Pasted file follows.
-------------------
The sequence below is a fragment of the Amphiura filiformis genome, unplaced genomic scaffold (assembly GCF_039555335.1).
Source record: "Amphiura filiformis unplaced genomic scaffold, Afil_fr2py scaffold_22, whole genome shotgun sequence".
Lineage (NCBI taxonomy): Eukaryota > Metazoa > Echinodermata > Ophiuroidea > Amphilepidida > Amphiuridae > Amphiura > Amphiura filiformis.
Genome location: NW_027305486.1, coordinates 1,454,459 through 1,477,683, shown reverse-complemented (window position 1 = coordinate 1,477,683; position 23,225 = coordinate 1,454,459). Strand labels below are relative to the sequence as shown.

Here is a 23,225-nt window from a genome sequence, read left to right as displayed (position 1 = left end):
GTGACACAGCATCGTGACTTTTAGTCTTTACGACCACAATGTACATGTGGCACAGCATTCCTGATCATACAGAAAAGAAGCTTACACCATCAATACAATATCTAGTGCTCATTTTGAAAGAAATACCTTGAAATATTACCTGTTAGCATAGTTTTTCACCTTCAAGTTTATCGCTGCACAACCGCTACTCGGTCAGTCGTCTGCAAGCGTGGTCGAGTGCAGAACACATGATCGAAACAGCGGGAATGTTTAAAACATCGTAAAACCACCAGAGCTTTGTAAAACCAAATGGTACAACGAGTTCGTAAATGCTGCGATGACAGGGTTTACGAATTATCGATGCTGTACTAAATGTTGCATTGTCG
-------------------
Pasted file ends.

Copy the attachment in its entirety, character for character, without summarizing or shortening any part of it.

The sequence below is a fragment of the Amphiura filiformis genome, unplaced genomic scaffold (assembly GCF_039555335.1).
Source record: "Amphiura filiformis unplaced genomic scaffold, Afil_fr2py scaffold_22, whole genome shotgun sequence".
Lineage (NCBI taxonomy): Eukaryota > Metazoa > Echinodermata > Ophiuroidea > Amphilepidida > Amphiuridae > Amphiura > Amphiura filiformis.
Genome location: NW_027305486.1, coordinates 1,454,459 through 1,477,683, shown reverse-complemented (window position 1 = coordinate 1,477,683; position 23,225 = coordinate 1,454,459). Strand labels below are relative to the sequence as shown.

Here is a 23,225-nt window from a genome sequence, read left to right as displayed (position 1 = left end):
GTGACACAGCATCGTGACTTTTAGTCTTTACGACCACAATGTACATGTGGCACAGCATTCCTGATCATACAGAAAAGAAGCTTACACCATCAATACAATATCTAGTGCTCATTTTGAAAGAAATACCTTGAAATATTACCTGTTAGCATAGTTTTTCACCTTCAAGTTTATCGCTGCACAACCGCTACTCGGTCAGTCGTCTGCAAGCGTGGTCGAGTGCAGAACACATGATCGAAACAGCGGGAATGTTTAAAACATCGTAAAACCACCAGAGCTTTGTAAAACCAAATGGTACAACGAGTTCGTAAATGCTGCGATGACAGGGTTTACGAATTATCGATGCTGTACTAAATGTTGCATTGTCG